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Italian Espresso Experts Illy Name the Best Coffee in New Award

Shining a light on coffee growers, the first Ernesto Illy International Coffee Award recognizes the people behind the beans. Read on to learn who won.

Associate Digital Food Editor
Ernesto Illy International Coffee Award trophy

It seems like single-origin coffee gets all the hype these days, giving short shrift to blends. But there is an art to an espresso blend, so much so that coffee companies treat their recipes as proprietary information. While Illy isn’t about to give up any secrets, the Italian roaster is making an effort to draw more attention to the coffee growers that are critical to its signature blend. They just introduced the Ernesto Illy International Coffee Award in New York as a way for the coffee producers they work with to be celebrated for their commitment to quality and sustainability.


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The unique Illy blend is available in 140 countries at 100,000 locations worldwide, which comes out to more than 7 million cups of coffee per day. It contains 27 different kinds of beans from nine countries: Brazil, Colombia, Costa Rica, El Salvador, Ethiopia, Guatemala, Honduras, India, and Nicaragua. Each coffee lot is fully vetted by Illy’s quality lab in Italy, with multiple rounds of calibration and taste testing. Illy quality director David Brussa says, “It’s critical to taste the product more than once because coffee is live -- the flavor and aroma change.”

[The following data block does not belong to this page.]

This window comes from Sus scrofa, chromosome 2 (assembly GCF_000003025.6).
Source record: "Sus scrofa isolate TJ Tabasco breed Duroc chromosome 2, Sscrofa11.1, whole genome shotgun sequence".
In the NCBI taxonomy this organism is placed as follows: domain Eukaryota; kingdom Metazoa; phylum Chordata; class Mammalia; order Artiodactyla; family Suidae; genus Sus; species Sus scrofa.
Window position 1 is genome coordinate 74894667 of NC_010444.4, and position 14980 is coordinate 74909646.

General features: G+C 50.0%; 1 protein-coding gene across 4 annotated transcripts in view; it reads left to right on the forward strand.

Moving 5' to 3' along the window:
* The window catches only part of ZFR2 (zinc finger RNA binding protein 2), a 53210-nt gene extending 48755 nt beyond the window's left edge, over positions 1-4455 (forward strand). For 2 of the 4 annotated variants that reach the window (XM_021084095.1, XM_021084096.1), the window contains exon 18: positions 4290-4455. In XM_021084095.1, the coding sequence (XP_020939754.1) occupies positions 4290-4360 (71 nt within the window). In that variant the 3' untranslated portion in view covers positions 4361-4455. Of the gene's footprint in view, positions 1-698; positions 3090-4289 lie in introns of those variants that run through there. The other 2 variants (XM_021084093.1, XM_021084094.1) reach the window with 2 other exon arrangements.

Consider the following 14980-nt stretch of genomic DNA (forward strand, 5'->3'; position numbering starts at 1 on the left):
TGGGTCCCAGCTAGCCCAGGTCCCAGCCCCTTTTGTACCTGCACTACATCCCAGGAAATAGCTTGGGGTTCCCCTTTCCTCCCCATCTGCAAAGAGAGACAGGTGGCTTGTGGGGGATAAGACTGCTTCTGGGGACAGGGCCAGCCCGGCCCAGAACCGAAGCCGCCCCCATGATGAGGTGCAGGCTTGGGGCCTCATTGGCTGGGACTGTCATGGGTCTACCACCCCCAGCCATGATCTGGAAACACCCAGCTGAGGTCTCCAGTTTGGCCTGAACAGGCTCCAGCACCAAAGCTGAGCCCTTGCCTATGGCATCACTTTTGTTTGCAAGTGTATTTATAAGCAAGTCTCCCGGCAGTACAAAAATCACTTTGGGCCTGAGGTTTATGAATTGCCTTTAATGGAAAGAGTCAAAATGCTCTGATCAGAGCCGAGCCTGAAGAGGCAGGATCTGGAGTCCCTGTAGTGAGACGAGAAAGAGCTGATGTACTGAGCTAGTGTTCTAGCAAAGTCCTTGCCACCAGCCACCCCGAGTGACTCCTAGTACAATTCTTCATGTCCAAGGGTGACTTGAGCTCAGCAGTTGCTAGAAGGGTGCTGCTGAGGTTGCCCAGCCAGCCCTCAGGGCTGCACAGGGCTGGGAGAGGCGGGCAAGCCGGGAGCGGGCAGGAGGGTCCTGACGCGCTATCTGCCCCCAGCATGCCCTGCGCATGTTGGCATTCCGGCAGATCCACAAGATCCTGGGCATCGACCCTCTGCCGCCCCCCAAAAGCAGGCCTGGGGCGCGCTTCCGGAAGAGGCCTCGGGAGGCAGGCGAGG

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Chef Viki Geunes sampling cold brew for the Ernesto Illy International Coffee Award tasting panel
Belgian chef Viki Geunes of Michelin two-star restaurant t’Zilte in Antwerp samples a cold brew as part of the tasting.

Bestowing the Ernesto Illy International Coffee Award to just one grower out of the 27 this week was just as rigorous a process. An internal jury first narrowed the selection down to nine, and led by Brussa and coffee expert and author Mark Pendergrast, an independent tasting panel that included Michelin-starred chefs Suvir Saran, Viki Geunes, and Luigi Taglienti determined the winner.


The tasting was not a simple coffee-cupping affair. The jurors tasted each coffee in three different preparations: cold brew, infusion, and espresso -- and rated them against 34 separate criteria. Just the espresso category was judged on bitterness, acidity, sweetness, body, crema, aroma intensity, cocoa, caramel, chocolate, toasted bread, honey, dried fruit, fresh fruit, citrus, orange blossom/jasmine, and vanilla. The results? Ahmed Legesse from Ethiopia was declared the “best of the best” after his coffee received a slightly higher score for espresso aroma intensity, breaking the tie between Ethiopia and Honduras. Almost as tense as the World Series, am I right??!



Watch our Kitchen Conundrums expert Thomas Joseph demonstrate how to cold brew coffee like a pro: